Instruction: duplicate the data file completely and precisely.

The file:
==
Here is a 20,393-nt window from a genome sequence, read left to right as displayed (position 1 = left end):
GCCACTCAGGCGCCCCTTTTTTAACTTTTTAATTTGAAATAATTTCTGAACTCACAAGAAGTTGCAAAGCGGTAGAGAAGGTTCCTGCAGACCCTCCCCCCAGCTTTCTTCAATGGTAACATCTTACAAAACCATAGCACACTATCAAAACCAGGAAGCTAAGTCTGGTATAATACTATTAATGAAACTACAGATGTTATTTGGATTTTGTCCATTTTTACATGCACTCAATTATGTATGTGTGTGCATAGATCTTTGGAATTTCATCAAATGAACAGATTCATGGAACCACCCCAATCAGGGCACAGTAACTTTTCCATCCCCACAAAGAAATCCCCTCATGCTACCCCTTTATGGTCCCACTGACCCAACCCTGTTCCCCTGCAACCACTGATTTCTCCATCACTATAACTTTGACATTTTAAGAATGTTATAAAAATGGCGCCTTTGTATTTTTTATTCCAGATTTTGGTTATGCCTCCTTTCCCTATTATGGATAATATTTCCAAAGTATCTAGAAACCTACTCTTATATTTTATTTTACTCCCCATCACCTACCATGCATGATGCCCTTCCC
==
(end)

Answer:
Here is a 20,393-nt window from a genome sequence, read left to right as displayed (position 1 = left end):
GCCACTCAGGCGCCCCTTTTTTAACTTTTTAATTTGAAATAATTTCTGAACTCACAAGAAGTTGCAAAGCGGTAGAGAAGGTTCCTGCAGACCCTCCCCCCAGCTTTCTTCAATGGTAACATCTTACAAAACCATAGCACACTATCAAAACCAGGAAGCTAAGTCTGGTATAATACTATTAATGAAACTACAGATGTTATTTGGATTTTGTCCATTTTTACATGCACTCAATTATGTATGTGTGTGCATAGATCTTTGGAATTTCATCAAATGAACAGATTCATGGAACCACCCCAATCAGGGCACAGTAACTTTTCCATCCCCACAAAGAAATCCCCTCATGCTACCCCTTTATGGTCCCACTGACCCAACCCTGTTCCCCTGCAACCACTGATTTCTCCATCACTATAACTTTGACATTTTAAGAATGTTATAAAAATGGCGCCTTTGTATTTTTTATTCCAGATTTTGGTTATGCCTCCTTTCCCTATTATGGATAATATTTCCAAAGTATCTAGAAACCTACTCTTATATTTTATTTTACTCCCCATCACCTACCATGCATGATGCCCTTCCC